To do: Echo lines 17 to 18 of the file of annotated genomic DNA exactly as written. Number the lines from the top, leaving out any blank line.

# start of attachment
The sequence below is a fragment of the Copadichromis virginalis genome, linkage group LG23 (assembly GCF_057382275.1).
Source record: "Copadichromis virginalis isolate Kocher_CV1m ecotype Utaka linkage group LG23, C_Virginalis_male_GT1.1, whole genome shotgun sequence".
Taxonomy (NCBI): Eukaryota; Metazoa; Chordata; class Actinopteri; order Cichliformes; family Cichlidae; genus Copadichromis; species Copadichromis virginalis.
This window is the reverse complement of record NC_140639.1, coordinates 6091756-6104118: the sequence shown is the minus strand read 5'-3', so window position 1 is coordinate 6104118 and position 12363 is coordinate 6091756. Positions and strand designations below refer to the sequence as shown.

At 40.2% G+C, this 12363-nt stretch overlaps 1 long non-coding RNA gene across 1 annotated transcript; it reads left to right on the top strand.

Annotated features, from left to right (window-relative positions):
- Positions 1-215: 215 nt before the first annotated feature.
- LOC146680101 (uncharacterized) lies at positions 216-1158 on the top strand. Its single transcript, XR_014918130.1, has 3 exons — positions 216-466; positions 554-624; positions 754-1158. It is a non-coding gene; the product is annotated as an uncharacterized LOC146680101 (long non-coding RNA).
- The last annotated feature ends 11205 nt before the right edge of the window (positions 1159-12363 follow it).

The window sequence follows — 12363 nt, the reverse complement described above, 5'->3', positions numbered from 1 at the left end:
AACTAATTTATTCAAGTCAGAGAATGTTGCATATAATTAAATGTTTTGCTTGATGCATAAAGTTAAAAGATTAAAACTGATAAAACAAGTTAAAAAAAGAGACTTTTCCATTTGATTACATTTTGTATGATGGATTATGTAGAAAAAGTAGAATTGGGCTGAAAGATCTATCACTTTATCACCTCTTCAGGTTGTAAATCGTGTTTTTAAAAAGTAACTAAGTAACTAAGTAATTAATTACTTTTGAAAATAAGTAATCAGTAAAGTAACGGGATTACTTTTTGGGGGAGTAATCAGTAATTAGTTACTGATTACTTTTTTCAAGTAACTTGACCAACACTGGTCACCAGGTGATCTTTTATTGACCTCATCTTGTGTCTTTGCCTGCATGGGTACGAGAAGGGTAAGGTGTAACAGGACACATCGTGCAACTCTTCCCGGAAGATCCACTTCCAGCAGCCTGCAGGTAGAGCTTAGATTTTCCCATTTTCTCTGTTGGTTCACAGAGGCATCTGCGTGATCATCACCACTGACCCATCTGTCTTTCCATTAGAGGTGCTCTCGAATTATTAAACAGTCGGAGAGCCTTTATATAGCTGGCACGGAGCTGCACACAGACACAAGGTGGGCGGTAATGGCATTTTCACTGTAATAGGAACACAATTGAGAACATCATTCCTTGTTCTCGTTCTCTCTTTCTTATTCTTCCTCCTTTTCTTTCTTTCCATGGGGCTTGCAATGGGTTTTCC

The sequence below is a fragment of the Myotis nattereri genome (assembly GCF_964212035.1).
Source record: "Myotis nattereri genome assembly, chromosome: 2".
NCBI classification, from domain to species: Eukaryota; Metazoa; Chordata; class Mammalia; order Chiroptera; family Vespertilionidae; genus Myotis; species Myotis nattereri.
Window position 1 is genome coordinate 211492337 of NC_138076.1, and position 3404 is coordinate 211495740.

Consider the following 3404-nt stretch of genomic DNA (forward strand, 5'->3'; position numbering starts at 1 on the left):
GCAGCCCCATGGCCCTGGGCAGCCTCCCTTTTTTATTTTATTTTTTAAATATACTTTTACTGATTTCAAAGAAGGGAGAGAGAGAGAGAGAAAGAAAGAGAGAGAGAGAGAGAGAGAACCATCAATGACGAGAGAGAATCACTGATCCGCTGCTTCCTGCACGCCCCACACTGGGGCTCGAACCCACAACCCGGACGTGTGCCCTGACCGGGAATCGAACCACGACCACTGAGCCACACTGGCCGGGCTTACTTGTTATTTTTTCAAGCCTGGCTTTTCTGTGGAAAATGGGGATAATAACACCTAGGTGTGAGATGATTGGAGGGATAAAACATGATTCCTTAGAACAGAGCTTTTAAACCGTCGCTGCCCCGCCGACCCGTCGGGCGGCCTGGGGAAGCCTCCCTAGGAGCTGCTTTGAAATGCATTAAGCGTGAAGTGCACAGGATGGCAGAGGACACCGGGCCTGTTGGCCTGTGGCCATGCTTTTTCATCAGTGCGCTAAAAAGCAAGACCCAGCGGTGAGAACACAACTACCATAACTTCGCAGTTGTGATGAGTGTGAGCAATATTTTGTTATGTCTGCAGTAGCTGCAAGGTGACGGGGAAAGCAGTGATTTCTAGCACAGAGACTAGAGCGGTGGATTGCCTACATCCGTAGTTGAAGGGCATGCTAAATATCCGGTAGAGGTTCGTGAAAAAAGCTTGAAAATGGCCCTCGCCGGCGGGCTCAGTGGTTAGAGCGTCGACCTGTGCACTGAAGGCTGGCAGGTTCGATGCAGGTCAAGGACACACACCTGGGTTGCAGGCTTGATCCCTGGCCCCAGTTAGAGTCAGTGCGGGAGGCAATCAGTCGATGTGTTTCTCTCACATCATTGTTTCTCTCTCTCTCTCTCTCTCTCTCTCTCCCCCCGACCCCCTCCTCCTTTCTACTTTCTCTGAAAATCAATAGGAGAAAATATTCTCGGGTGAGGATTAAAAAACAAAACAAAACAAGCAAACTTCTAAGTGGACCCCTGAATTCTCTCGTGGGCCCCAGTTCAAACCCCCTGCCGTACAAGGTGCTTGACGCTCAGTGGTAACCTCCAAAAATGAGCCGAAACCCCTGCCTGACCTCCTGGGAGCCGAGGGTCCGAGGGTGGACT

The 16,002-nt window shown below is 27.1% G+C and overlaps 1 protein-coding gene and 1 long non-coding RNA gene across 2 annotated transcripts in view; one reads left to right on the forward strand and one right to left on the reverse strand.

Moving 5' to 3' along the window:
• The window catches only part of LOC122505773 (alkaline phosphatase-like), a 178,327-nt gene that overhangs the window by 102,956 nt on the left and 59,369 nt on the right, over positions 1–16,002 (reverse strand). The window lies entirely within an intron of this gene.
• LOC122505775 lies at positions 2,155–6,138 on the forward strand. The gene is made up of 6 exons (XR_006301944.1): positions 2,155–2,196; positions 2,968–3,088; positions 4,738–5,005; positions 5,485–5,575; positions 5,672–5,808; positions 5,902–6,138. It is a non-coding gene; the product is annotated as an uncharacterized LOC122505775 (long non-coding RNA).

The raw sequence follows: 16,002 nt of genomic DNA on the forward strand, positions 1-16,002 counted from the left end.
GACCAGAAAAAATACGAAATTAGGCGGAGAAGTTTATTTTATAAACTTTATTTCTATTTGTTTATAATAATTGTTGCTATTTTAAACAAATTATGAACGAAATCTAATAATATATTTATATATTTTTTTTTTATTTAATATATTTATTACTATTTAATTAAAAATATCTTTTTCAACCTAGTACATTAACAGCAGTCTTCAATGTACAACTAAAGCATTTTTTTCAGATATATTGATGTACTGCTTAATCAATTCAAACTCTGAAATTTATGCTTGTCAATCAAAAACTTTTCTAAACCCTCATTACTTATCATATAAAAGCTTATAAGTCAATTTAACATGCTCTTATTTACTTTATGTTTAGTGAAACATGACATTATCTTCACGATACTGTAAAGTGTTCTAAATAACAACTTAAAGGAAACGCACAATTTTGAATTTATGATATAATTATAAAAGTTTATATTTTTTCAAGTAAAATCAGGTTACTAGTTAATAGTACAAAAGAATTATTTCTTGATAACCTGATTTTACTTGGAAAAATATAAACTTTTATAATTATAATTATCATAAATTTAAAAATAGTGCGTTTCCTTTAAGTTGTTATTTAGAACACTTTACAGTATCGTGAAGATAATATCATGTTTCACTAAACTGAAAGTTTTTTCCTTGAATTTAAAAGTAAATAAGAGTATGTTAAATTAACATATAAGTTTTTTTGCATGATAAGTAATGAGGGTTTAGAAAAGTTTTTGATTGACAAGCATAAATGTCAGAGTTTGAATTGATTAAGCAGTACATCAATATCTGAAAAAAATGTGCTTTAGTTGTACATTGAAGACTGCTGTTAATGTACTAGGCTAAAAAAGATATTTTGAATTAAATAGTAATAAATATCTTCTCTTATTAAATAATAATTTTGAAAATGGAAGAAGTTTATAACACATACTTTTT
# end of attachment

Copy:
GCAGCCCCATGGCCCTGGGCAGCCTCCCTTTTTTATTTTATTTTTTAAATATACTTTTACTGATTTCAAAGAAGGGAGAGAGAGAGAGAGAAAGAAAGAGAGAGAGAGAGAGAGAGAACCATCAATGACGAGAGAGAATCACTGATCCGCTGCTTCCTGCACGCCCCACACTGGGGCTCGAACCCACAACCCGGACGTGTGCCCTGACCGGGAATCGAACCACGACCACTGAGCCACACTGGCCGGGCTTACTTGTTATTTTTTCAAGCCTGGCTTTTCTGTGGAAAATGGGGATAATAACACCTAGGTGTGAGATGATTGGAGGGATAAAACATGATTCCTTAGAACAGAGCTTTTAAACCGTCGCTGCCCCGCCGACCCGTCGGGCGGCCTGGGGAAGCCTCCCTAGGAGCTGCTTTGAAATGCATTAAGCGTGAAGTGCACAGGATGGCAGAGGACACCGGGCCTGTTGGCCTGTGGCCATGCTTTTTCATCAGTGCGCTAAAAAGCAAGACCCAGCGGTGAGAACACAACTACCATAACTTCGCAGTTGTGATGAGTGTGAGCAATATTTTGTTATGTCTGCAGTAGCTGCAAGGTGACGGGGAAAGCAGTGATTTCTAGCACAGAGACTAGAGCGGTGGATTGCCTACATCCGTAGTTGAAGGGCATGCTAAATATCCGGTAGAGGTTCGTGAAAAAAGCTTGAAAATGGCCCTCGCCGGCGGGCTCAGTGGTTAGAGCGTCGACCTGTGCACTGAAGGCTGGCAGGTTCGATGCAGGTCAAGGACACACACCTGGGTTGCAGGCTTGATCCCTGGCCCCAGTTAGAGTCAGTGCGGGAGGCAATCAGTCGATGTGTTTCTCTCACATCATTGTTTCTCTCTCTCTCTCTCTCTCTCTCTCTCCCCCCGACCCCCTCCTCCTTTCTACTTTCTCTGAAAATCAATAGGAGAAAATATTCTCGGGTGAGGATTAAAAAACAAAACAAAACAAGCAAACTTCTAAGTGGACCCCTGAATTCTCTCGTGGGCCCCAGTTCAAACCCCCTGCCGTACAAGGTGCTTGACGCTCAGTGGTAACCTCCAAAAATGAGCCGAAACCCCTGCCTGACCTCCTGGGAGCCGAGGGTCCGAGGGTGGACT

The 16,002-nt window shown below is 27.1% G+C and overlaps 1 protein-coding gene and 1 long non-coding RNA gene across 2 annotated transcripts in view; one reads left to right on the forward strand and one right to left on the reverse strand.